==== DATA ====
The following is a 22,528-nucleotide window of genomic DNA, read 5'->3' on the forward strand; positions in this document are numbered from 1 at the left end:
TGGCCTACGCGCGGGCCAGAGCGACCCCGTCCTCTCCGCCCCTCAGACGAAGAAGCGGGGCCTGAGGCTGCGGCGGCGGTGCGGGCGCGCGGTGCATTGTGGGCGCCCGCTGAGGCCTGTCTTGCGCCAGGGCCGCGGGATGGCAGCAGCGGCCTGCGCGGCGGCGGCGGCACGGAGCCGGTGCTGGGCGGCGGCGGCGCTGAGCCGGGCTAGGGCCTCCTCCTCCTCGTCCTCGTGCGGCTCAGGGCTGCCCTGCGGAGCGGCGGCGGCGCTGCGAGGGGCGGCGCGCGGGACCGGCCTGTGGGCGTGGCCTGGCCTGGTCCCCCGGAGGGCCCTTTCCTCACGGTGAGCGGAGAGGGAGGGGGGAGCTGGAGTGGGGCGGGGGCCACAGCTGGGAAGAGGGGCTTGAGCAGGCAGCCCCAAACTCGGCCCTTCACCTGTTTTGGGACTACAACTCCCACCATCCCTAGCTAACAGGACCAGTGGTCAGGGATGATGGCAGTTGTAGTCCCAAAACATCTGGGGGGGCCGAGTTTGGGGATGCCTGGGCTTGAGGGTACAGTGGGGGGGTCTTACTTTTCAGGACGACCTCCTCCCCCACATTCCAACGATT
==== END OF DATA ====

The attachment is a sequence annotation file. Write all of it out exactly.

The following is a 22,528-nucleotide window of genomic DNA, read 5'->3' on the forward strand; positions in this document are numbered from 1 at the left end:
TGGCCTACGCGCGGGCCAGAGCGACCCCGTCCTCTCCGCCCCTCAGACGAAGAAGCGGGGCCTGAGGCTGCGGCGGCGGTGCGGGCGCGCGGTGCATTGTGGGCGCCCGCTGAGGCCTGTCTTGCGCCAGGGCCGCGGGATGGCAGCAGCGGCCTGCGCGGCGGCGGCGGCACGGAGCCGGTGCTGGGCGGCGGCGGCGCTGAGCCGGGCTAGGGCCTCCTCCTCCTCGTCCTCGTGCGGCTCAGGGCTGCCCTGCGGAGCGGCGGCGGCGCTGCGAGGGGCGGCGCGCGGGACCGGCCTGTGGGCGTGGCCTGGCCTGGTCCCCCGGAGGGCCCTTTCCTCACGGTGAGCGGAGAGGGAGGGGGGAGCTGGAGTGGGGCGGGGGCCACAGCTGGGAAGAGGGGCTTGAGCAGGCAGCCCCAAACTCGGCCCTTCACCTGTTTTGGGACTACAACTCCCACCATCCCTAGCTAACAGGACCAGTGGTCAGGGATGATGGCAGTTGTAGTCCCAAAACATCTGGGGGGGCCGAGTTTGGGGATGCCTGGGCTTGAGGGTACAGTGGGGGGGTCTTACTTTTCAGGACGACCTCCTCCCCCACATTCCAACGATT